The Palace official who briefed the media would, in a more distant age, probably have been taken out and shot. Quite why the Palace wants to pick an entirely unfounded and counter-productive attack on the Scottish Government is not clear.

Meanwhile, confusion reigns at precisely the moment when, with the Scotland Bill being debate in Parliament, we need calm negotiation.


Buckingham Palace has released a statement as follows.

“Sir Alan Reid Keeper of the Privy Purse said today: “Yesterday’s media briefing on the Sovereign Grant report 2014-15 was intended to highlight some of the issues that may arise when the first review of the Sovereign Grant begins in April next year. The comments and observations were about a principle and never intended to be a criticism of Scotland or of the First Minister or to suggest that the First Minister had cast doubt on the continued funding of the Monarchy.

The principle is about what happens if profits from certain Crown Estate assets, such as those in Scotland, are not paid to the Treasury and the impact that may have on the calculation of the Sovereign Grant in future years. This question will form part of next year’s review.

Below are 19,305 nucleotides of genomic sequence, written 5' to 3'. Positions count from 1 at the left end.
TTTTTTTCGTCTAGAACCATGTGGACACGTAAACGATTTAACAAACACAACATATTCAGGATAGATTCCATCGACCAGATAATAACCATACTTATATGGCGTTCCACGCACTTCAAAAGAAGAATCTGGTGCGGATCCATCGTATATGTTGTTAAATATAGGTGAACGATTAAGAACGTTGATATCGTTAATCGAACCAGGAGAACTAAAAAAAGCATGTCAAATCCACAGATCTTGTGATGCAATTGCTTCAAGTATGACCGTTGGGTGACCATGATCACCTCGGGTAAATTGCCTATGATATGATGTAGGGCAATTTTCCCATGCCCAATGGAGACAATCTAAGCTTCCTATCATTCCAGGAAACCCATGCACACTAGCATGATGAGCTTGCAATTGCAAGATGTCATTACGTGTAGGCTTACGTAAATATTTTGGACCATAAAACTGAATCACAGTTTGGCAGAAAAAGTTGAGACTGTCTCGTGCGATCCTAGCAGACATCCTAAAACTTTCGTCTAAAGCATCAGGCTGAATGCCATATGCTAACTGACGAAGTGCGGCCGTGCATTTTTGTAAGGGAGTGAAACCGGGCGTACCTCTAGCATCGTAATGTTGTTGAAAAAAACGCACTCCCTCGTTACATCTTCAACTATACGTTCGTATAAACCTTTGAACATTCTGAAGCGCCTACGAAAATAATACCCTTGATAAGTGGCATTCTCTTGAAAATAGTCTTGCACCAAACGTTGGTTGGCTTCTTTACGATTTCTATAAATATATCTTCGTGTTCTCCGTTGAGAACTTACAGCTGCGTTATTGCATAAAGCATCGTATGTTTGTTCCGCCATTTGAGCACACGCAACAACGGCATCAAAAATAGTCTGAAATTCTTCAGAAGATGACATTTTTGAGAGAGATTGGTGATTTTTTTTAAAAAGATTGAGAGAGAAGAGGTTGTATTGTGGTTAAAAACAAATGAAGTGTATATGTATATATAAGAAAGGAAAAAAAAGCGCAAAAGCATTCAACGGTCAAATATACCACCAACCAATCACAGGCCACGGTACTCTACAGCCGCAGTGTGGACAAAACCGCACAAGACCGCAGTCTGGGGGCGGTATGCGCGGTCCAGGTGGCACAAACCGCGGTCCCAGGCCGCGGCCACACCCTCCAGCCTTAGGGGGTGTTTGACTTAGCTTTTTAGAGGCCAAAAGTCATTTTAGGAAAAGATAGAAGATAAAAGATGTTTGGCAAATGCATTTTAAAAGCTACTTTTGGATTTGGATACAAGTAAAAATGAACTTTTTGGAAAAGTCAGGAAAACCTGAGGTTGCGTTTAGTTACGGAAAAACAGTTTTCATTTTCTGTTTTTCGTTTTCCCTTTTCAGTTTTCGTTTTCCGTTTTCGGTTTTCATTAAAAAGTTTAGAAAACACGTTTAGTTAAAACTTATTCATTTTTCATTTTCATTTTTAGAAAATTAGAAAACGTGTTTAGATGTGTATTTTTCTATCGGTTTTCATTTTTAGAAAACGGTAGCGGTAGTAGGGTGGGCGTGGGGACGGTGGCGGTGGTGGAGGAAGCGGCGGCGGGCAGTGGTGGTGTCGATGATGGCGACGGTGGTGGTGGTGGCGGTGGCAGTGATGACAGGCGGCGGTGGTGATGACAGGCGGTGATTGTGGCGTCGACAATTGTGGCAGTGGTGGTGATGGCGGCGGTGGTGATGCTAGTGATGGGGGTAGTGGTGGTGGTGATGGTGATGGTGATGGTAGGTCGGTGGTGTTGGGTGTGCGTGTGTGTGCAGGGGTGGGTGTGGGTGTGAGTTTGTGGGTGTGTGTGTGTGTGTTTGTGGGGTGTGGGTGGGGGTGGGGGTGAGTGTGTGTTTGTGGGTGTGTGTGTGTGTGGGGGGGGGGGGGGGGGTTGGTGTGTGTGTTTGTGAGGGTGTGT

As we made clear at the briefing, Scotland contributes in many ways to the Treasury’s consolidated fund – out of which the Sovereign Grant is paid. We said explicitly that to imply Scotland would not pay for the Monarchy was simply wrong and we accept unreservedly the assurances of the Scottish Government that the Sovereign Grant will not be cut as a result of devolution of the Crown Estate.”


  1. William Ferguson

    As a land owner in favour of sensible constructive land reform and a monarchist in favour of Scottish independence, I thank you for this blog. The spin is typical of MSM and does no good or credit to this issue in particular, and indeed to Scotland in general..

  2. I note that the BBC is saying it w a royal source which claimed there could be a cut if Crown Estate profits are retained by the Scottish Parliament. Was it a Palace official with or without the the approval of the soveriegn?

    Or was it (as I suspect) in actual fact someone like the Crown Estate Commisioner (or one of his minions) smearing to try and win a political advantage during the convoluted devolution negotiations.

    In any event it reflects badly on the monarch whose household should be capable of managing her interests in a better manner.

    • It was Palace officials providing an on the record briefing to journalists. The CEC had no involvement in the story.

  3. Phew! I’m glad to see that at last you regard the Scotland Bill as being a matter for negotiation around the grey areas of the Smith Agreement rather than just telling people they’re wrong.

  4. Born Optimist

    I would suggest, entirely without a shred of evidence, but based on the belief that HRH is getting worried about her northern territory, that the Royal spin merchants are intent on stirring up concern among monarchists that the dastardly SNP intend to nationalise or otherwise deprive HRH and others of their estates in Scotland.